Health Canada confirms first case of pulmonary illness related to vaping

On Friday, the province of Quebec notified the Public Health Agency of Canada about the medical case. The confirmed case comes after a possible case still under investigation in the London, Ont., area and a number of deaths reportedly linked to the use of vaping products in the United States

Health Canada is warning users of vaping products to monitor themselves for symptoms of pulmonary illness following the first confirmed case in Canada of severe pulmonary illness related to vaping products.

On Friday, the province of Quebec notified the Public Health Agency of Canada about the medical case. The confirmed case comes after a possible case still under investigation in the London, Ont., area and a number of deaths reportedly linked to the use of vaping products in the United States.

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According to the Middlesex-London Health Unit in Ontario, an youth was recently on life support due to a severe case of pulmonary illness, believed to be linked to a daily vaping habit. The youth is now recovering at home.

Health Canada is advising users of vaping products to be cognizant of symptoms such as a cough, shortness of breath and chest pain and to seek medical attention promptly if they have concerns about their health.

On August 30, the United States Food and Drug Administration and the U.S. Centers for Disease Control released a statement on their ongoing investigation into the cause of the illnesses. The CDC continues to provide regular updates on the investigations related to these illnesses. The source of all illnesses in the U.S. remains unclear; however, the DC reports that chemical exposure is the likely cause. Many patients have reported vaping tetrahydrocannabinol (THC) and/or nicotine-containing products.

However, Health Canada added, at this time, no consistent product, substance or additive has been identified in all cases.

The Public Health Agency of Canada and the Council of Chief Medical Officers of Health have convened a federal, provincial and territorial task group on severe pulmonary illness related to vaping to develop a uniform approach to identifying and reporting cases. Health Canada has obtained samples of vaping products for testing purposes.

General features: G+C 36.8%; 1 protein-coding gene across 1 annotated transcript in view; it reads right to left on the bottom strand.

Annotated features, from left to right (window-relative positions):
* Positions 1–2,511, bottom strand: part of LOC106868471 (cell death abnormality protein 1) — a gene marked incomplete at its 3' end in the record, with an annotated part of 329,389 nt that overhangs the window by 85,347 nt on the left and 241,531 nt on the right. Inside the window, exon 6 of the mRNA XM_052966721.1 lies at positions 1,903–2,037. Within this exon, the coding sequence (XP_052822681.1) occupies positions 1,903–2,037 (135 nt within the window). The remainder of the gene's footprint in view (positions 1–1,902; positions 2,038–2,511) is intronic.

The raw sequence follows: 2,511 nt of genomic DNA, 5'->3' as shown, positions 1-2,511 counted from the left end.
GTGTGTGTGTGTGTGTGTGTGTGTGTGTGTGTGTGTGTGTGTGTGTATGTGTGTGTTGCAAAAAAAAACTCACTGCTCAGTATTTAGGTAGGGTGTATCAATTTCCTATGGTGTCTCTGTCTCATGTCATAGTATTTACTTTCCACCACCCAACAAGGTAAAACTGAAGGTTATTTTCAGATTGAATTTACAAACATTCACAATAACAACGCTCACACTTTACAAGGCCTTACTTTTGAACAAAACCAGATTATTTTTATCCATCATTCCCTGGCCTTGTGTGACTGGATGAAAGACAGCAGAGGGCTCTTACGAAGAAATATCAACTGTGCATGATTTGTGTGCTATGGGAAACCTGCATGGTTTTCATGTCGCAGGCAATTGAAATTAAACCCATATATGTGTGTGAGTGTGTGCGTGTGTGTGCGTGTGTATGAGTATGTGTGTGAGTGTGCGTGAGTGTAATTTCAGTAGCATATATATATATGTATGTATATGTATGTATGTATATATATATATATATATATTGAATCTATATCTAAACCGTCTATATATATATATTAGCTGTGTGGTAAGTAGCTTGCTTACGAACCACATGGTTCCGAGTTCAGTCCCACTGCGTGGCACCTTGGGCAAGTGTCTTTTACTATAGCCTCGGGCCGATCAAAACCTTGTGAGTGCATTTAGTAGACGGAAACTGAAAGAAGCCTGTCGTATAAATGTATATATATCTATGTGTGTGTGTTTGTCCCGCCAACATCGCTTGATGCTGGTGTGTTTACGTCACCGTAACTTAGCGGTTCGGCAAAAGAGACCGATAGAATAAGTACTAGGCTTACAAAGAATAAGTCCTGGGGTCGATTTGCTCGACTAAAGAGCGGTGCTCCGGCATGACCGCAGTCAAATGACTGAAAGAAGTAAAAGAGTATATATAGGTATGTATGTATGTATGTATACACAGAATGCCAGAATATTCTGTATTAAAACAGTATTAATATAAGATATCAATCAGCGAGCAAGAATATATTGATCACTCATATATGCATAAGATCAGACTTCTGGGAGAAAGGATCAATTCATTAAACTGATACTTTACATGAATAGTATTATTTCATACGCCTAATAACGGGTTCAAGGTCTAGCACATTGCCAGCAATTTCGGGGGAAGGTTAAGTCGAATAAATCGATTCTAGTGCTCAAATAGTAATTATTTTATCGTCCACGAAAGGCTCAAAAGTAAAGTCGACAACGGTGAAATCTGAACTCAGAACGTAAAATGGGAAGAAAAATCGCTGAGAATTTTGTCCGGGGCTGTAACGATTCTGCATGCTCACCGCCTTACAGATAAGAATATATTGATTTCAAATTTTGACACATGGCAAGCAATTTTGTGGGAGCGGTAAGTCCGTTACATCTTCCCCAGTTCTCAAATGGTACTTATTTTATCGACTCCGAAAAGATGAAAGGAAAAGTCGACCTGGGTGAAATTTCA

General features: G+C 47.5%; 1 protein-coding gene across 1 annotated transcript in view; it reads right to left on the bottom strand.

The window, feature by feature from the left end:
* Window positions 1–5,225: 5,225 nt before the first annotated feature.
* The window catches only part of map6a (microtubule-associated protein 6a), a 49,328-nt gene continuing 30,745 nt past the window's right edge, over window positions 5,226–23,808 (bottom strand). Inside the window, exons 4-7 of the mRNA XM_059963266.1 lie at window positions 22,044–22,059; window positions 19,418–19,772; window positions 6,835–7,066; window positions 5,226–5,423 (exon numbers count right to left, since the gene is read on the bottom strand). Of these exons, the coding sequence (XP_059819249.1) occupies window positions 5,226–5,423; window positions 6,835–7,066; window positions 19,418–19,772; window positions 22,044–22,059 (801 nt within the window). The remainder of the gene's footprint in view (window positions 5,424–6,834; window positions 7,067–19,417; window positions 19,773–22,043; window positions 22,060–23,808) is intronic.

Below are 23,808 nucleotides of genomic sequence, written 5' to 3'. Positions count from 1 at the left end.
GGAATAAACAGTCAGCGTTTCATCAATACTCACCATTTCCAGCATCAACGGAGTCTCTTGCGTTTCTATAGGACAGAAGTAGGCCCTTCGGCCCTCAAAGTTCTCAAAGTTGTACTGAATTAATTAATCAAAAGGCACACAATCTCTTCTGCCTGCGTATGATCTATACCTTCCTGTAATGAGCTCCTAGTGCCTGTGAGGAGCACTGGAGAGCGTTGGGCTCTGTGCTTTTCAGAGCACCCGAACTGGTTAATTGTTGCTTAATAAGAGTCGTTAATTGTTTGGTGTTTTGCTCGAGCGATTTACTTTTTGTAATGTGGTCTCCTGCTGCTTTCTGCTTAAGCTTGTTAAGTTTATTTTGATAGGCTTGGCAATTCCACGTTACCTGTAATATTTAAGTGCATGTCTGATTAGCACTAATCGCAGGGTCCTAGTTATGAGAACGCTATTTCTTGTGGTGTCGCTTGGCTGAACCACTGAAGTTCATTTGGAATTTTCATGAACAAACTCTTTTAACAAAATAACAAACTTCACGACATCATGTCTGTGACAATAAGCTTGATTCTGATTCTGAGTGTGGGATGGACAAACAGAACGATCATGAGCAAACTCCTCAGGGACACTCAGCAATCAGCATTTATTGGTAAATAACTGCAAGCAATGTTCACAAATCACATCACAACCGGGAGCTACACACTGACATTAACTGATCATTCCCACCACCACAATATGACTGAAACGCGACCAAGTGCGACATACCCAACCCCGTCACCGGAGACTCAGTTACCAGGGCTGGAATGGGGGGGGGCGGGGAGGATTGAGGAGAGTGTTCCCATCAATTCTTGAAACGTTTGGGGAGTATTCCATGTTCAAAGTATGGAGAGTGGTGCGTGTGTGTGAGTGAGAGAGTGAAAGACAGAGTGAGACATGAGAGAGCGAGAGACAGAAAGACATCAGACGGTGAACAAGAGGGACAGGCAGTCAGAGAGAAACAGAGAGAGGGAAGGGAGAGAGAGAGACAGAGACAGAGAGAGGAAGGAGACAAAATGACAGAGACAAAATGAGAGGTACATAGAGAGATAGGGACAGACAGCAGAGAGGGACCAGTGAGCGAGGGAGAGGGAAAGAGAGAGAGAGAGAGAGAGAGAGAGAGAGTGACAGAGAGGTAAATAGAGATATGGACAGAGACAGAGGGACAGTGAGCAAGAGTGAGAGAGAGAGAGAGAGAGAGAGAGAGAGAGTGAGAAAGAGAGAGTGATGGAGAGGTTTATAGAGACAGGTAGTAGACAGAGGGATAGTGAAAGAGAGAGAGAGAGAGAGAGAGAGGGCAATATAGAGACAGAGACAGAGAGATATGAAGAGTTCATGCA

In Washington state this week, Gov. Jay Inslee sent an executive order to the state’s department of health to adopt emergency rules to ban all flavoured vaping products, including flavoured THC products.

Inslee said he expects the ban to be implemented on Oct. 9.

Earlier this month, Kamloops-South Thompson B.C. Liberal MLA Todd Stone wrote an open letter to B.C. Heath Minister Adrian Dix, urging the B.C. NDP government to take quick action and ban flavoured vapour products. In April, Stone introduced a bill to increase restrictions on the sale of vape pens and products, as well as toughen penalties for those who don’t comply with standards

The Ministry of Health said it is preparing a response to the growing issue, including education and awareness, as part of a strategy to reduce the number of youth vaping in the province.

What is vaping?

Vaping is the act of inhaling and exhaling an aerosol produced by a vaping product, such as an ecigarette. Vaping doesn't require burning the way cigarette smoking does. The device heats a liquid into a vapour, which then turns into an aerosol. This vapour can contain substances such as nicotine and flavourings.

Vaping devices are usually battery-powered. They may come with removable parts. Vaping products have many names, including:

• mods

• vapes

• sub-ohms

• vape pens

• e-hookahs

• tank systems

• electronic cigarettes / e-cigarettes

• electronic nicotine delivery systems (ENDS)

They may also be known by various brand names. More information about vaping is available on Health Canada's website.

Cannabis vaping

Cannabis can be consumed in different ways, including by vaporizing and vaping (breathing in dried cannabis or liquid cannabis vapors through a vaporizer or vaping device). Illegal cannabis, including cannabis vaping products that are sold on the illegal market, are not quality-controlled and may be contaminated.

What you should do:

• If you are concerned about the health risks related to vaping, consider not using vaping products.

• If you use vaping products, or have used vaping products in the past, monitor yourself for symptoms of pulmonary illness (e.g., cough, shortness of breath, chest pain) and promptly seek medical attention if you have concerns about your health. Be sure to indicate to your health care professional that you currently vape, or have in the past, and what you were vaping.

• If you use vaping products, avoid any products from illegal or unregulated sources. Products obtained from the illegal market are not subject to any controls or oversight with respect to safety or quality.

• Do not modify vaping products or add any substances to these products that are not intended by the manufacturer.

• Report any adverse reactions or incidents related to vaping products to Health Canada.

• Stay connected with Health Canada and receive the latest advisories and product recalls.

© Kamloops This Week

 


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